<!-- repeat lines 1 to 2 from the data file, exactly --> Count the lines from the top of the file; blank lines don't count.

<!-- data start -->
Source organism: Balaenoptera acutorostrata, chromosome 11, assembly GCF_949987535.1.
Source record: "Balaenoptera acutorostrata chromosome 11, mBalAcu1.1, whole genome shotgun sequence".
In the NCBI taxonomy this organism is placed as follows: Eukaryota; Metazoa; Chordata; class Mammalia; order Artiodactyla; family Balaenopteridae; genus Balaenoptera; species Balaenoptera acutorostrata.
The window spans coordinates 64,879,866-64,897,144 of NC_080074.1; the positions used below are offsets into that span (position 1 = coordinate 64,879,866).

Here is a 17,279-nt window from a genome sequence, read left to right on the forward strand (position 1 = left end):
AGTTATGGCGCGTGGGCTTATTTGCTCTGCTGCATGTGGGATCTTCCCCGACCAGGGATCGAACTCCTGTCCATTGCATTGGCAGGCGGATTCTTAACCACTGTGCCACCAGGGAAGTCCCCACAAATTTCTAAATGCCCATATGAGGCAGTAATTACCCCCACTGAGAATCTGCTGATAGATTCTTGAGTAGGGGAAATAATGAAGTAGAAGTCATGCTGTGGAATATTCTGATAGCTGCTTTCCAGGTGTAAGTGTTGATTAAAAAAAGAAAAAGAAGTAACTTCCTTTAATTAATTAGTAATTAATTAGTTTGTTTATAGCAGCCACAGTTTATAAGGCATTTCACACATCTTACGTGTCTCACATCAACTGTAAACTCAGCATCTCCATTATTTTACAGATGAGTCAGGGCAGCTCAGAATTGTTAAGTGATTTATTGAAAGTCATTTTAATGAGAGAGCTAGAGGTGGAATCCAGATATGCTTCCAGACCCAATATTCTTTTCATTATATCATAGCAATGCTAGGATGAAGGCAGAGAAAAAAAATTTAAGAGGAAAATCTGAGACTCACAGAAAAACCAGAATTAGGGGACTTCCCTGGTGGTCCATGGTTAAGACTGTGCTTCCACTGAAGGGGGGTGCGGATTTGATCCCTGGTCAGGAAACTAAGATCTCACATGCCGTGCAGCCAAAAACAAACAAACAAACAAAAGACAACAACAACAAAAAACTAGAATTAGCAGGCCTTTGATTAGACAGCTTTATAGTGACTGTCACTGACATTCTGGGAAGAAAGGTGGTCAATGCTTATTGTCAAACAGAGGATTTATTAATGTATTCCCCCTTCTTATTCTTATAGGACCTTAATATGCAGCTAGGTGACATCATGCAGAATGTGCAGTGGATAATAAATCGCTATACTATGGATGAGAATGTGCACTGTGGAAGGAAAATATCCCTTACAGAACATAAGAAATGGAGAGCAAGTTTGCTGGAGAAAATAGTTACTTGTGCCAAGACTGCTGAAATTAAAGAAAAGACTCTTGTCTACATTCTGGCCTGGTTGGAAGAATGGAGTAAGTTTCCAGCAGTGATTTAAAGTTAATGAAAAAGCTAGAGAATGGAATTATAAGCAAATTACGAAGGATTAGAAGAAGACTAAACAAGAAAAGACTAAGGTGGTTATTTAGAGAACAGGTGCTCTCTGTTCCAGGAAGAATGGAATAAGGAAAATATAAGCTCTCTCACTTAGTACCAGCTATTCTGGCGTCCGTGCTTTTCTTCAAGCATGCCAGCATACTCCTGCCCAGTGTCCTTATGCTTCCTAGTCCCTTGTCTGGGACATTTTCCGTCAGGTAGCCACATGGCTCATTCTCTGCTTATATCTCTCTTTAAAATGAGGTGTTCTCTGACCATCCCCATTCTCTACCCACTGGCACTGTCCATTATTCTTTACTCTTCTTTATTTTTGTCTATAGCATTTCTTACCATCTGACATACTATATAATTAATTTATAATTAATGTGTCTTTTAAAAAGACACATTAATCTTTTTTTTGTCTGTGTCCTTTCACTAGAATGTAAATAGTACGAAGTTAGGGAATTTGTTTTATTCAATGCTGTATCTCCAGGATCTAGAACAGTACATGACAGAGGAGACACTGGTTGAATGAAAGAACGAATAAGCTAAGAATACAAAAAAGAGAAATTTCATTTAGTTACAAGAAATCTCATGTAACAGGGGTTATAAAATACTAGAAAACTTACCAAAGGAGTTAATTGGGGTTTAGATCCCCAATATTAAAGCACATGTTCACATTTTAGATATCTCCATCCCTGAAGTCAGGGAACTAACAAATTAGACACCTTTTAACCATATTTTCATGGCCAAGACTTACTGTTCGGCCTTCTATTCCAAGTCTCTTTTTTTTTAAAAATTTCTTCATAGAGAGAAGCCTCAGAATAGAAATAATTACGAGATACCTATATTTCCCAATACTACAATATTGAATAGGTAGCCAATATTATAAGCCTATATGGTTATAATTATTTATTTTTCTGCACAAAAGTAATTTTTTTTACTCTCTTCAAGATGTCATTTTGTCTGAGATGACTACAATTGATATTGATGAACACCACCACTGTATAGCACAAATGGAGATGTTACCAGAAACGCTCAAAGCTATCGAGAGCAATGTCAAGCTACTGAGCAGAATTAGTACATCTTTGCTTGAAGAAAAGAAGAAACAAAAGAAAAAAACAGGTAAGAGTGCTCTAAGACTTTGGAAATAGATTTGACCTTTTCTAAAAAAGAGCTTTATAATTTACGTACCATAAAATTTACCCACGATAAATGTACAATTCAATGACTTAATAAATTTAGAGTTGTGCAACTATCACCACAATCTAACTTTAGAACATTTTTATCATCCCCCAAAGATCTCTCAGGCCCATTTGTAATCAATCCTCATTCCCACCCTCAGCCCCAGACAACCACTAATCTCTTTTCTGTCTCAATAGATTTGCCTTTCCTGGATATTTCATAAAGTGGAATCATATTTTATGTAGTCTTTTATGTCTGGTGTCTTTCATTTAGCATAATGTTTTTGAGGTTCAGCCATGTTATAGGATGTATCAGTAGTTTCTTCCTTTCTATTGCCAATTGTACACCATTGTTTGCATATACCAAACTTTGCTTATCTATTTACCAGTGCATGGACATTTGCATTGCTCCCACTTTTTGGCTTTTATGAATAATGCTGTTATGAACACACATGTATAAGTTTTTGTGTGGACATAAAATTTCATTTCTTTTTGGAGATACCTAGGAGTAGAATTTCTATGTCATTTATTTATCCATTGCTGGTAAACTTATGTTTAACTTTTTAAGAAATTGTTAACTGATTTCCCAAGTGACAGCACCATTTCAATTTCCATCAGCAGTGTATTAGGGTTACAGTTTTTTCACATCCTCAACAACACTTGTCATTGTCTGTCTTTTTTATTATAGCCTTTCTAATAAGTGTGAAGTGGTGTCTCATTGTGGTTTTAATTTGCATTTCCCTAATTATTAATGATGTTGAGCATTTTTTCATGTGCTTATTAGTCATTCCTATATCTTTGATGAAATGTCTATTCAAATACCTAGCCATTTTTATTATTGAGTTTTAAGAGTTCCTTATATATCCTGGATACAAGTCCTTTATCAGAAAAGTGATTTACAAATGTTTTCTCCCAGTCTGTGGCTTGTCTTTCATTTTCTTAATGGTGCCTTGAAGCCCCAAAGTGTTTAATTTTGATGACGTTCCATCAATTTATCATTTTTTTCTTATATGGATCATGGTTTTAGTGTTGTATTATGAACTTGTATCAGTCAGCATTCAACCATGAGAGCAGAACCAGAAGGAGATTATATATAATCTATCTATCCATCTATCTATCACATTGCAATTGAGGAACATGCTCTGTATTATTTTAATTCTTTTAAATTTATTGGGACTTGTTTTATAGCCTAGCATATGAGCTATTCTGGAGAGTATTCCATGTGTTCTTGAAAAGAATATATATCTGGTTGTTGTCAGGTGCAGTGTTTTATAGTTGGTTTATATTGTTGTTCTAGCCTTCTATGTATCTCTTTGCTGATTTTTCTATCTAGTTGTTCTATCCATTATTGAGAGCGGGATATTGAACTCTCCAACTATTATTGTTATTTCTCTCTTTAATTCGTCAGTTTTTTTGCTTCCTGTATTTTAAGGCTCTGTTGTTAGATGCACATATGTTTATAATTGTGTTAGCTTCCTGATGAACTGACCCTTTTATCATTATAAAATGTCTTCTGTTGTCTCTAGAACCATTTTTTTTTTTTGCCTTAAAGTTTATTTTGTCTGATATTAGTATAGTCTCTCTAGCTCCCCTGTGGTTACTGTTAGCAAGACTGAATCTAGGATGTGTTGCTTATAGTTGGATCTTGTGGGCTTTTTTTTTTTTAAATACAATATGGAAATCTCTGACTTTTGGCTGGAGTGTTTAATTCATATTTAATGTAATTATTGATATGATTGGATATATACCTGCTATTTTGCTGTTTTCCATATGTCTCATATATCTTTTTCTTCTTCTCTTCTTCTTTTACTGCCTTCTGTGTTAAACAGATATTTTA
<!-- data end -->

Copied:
Source organism: Balaenoptera acutorostrata, chromosome 11, assembly GCF_949987535.1.
Source record: "Balaenoptera acutorostrata chromosome 11, mBalAcu1.1, whole genome shotgun sequence".